Wednesday, December 31, 2008

December 31-2008~

Will never pass this way again.

When we awake tomorrow it will be 2009 and our lives will have changed forever in the blinking of one second. Such a powerful movement and so taken for granted.

Pay close attention to self when you awake tomorrow.
Ask a profound question of the face looking back at you from the bathroom mirror.
Wait for the answer-then make that a working part of your New Year.

We are never more honest with our self or more in tune with the real me than when we first awake.

My wish for us all this coming new year is the awareness that we are one and a powerful one.

Blessings for 2009~

Bea Kunz

Sunday, December 28, 2008

The Real Twelve Days of Christmas

We've allowed and adjusted to the retail markets setting the date for the beginning of Christmas in the time of now.

Sometime in November the stores are all decorated and the streets are lit-up and the TV is constantly telling us that "The Season" has begun and we must hurry hurry to get it all done before the...25th?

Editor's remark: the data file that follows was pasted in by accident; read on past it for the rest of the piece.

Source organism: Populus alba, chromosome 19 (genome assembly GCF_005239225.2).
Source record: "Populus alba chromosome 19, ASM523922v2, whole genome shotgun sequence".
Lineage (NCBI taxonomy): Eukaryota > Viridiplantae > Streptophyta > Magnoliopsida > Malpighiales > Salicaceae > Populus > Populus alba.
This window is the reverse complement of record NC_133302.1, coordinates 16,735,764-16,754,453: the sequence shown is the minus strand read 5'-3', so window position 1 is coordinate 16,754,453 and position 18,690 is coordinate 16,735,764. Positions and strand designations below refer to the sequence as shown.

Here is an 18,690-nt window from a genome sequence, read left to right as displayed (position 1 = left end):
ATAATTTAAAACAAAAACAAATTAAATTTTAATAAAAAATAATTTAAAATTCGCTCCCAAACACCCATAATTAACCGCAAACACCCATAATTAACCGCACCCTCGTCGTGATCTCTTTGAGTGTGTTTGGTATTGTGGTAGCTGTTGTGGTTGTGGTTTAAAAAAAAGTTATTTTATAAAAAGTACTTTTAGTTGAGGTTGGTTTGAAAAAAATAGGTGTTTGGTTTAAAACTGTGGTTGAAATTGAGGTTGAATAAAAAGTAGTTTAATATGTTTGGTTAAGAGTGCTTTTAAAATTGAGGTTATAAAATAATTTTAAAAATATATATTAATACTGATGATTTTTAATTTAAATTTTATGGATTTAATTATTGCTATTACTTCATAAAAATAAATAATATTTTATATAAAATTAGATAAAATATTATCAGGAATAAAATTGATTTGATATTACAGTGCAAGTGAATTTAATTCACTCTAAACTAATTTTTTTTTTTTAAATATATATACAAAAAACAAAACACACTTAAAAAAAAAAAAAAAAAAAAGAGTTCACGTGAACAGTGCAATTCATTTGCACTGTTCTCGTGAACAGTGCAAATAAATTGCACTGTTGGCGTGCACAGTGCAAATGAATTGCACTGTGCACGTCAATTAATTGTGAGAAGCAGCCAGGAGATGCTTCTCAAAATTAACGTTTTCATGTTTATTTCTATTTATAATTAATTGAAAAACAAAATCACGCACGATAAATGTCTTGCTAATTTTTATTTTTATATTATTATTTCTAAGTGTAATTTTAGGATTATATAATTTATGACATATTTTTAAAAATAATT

The real Christian celebration of Christmas is exactly the opposite. The season of Advent begins on the fourth Sunday before Christmas, and for nearly a month Christians await the coming of Christ in a spirit of expectation, singing hymns of longing. Then, on December 25, Christmas Day itself ushers in twelve days of celebration, ending only on January 6 with the feast of the Epiphany.

The "real" twelve days of Christmas are important not just as a way of refusing to accept the secular ideas of the "Christmas season." They are important because they give us a way of reflecting on what the Incarnation means in our lives. Christmas commemorates the most momentous event in human history—the entry of God into the world He made, in the form of a baby. One of the prayers for Christmas Day in the Catholic liturgy encapsulates what Christmas means for all believers: "O God, who marvelously created and yet more marvelously restored the dignity of human nature, grant that we may share the divinity of Him who humbled himself to share our humanity." In Christ, our human nature was united to God, and when Christ enters our hearts, he brings us into that union.